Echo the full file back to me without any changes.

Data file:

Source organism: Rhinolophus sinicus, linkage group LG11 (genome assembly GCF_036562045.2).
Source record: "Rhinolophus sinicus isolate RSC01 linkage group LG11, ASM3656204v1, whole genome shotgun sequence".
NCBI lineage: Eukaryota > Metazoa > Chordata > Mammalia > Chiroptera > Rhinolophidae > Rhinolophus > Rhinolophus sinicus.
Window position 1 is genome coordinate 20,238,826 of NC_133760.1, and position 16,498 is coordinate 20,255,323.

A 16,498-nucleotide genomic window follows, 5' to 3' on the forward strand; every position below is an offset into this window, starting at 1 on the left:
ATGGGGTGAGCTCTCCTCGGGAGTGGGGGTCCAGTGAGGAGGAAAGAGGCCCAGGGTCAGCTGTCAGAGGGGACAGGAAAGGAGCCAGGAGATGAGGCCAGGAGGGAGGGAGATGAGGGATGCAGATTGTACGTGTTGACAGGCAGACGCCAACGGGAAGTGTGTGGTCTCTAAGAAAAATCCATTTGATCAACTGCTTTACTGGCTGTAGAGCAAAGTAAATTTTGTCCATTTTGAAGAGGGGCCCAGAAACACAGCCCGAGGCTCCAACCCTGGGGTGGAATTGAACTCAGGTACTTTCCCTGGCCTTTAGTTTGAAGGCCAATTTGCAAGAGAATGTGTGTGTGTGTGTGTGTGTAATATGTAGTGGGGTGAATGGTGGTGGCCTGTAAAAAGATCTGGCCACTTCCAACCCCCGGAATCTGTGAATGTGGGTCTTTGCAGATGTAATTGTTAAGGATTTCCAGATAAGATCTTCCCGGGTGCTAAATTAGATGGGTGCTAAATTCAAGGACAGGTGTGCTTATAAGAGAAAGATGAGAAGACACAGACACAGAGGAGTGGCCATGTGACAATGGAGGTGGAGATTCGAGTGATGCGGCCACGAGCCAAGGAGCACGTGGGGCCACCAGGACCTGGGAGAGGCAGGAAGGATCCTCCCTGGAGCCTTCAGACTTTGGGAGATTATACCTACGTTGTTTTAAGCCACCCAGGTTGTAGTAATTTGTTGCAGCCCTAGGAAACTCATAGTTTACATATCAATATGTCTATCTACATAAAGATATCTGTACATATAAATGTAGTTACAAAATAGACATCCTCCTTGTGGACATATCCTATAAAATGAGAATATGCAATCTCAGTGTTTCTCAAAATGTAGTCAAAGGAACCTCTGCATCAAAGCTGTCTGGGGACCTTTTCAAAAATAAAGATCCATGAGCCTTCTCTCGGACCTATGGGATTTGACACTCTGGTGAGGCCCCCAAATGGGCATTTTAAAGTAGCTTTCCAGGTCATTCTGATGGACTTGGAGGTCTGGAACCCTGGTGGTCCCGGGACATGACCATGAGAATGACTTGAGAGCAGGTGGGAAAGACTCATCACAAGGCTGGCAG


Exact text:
Source organism: Rhinolophus sinicus, linkage group LG11 (genome assembly GCF_036562045.2).
Source record: "Rhinolophus sinicus isolate RSC01 linkage group LG11, ASM3656204v1, whole genome shotgun sequence".
NCBI lineage: Eukaryota > Metazoa > Chordata > Mammalia > Chiroptera > Rhinolophidae > Rhinolophus > Rhinolophus sinicus.
Window position 1 is genome coordinate 20,238,826 of NC_133760.1, and position 16,498 is coordinate 20,255,323.

A 16,498-nucleotide genomic window follows, 5' to 3' on the forward strand; every position below is an offset into this window, starting at 1 on the left:
ATGGGGTGAGCTCTCCTCGGGAGTGGGGGTCCAGTGAGGAGGAAAGAGGCCCAGGGTCAGCTGTCAGAGGGGACAGGAAAGGAGCCAGGAGATGAGGCCAGGAGGGAGGGAGATGAGGGATGCAGATTGTACGTGTTGACAGGCAGACGCCAACGGGAAGTGTGTGGTCTCTAAGAAAAATCCATTTGATCAACTGCTTTACTGGCTGTAGAGCAAAGTAAATTTTGTCCATTTTGAAGAGGGGCCCAGAAACACAGCCCGAGGCTCCAACCCTGGGGTGGAATTGAACTCAGGTACTTTCCCTGGCCTTTAGTTTGAAGGCCAATTTGCAAGAGAATGTGTGTGTGTGTGTGTGTGTAATATGTAGTGGGGTGAATGGTGGTGGCCTGTAAAAAGATCTGGCCACTTCCAACCCCCGGAATCTGTGAATGTGGGTCTTTGCAGATGTAATTGTTAAGGATTTCCAGATAAGATCTTCCCGGGTGCTAAATTAGATGGGTGCTAAATTCAAGGACAGGTGTGCTTATAAGAGAAAGATGAGAAGACACAGACACAGAGGAGTGGCCATGTGACAATGGAGGTGGAGATTCGAGTGATGCGGCCACGAGCCAAGGAGCACGTGGGGCCACCAGGACCTGGGAGAGGCAGGAAGGATCCTCCCTGGAGCCTTCAGACTTTGGGAGATTATACCTACGTTGTTTTAAGCCACCCAGGTTGTAGTAATTTGTTGCAGCCCTAGGAAACTCATAGTTTACATATCAATATGTCTATCTACATAAAGATATCTGTACATATAAATGTAGTTACAAAATAGACATCCTCCTTGTGGACATATCCTATAAAATGAGAATATGCAATCTCAGTGTTTCTCAAAATGTAGTCAAAGGAACCTCTGCATCAAAGCTGTCTGGGGACCTTTTCAAAAATAAAGATCCATGAGCCTTCTCTCGGACCTATGGGATTTGACACTCTGGTGAGGCCCCCAAATGGGCATTTTAAAGTAGCTTTCCAGGTCATTCTGATGGACTTGGAGGTCTGGAACCCTGGTGGTCCCGGGACATGACCATGAGAATGACTTGAGAGCAGGTGGGAAAGACTCATCACAAGGCTGGCAG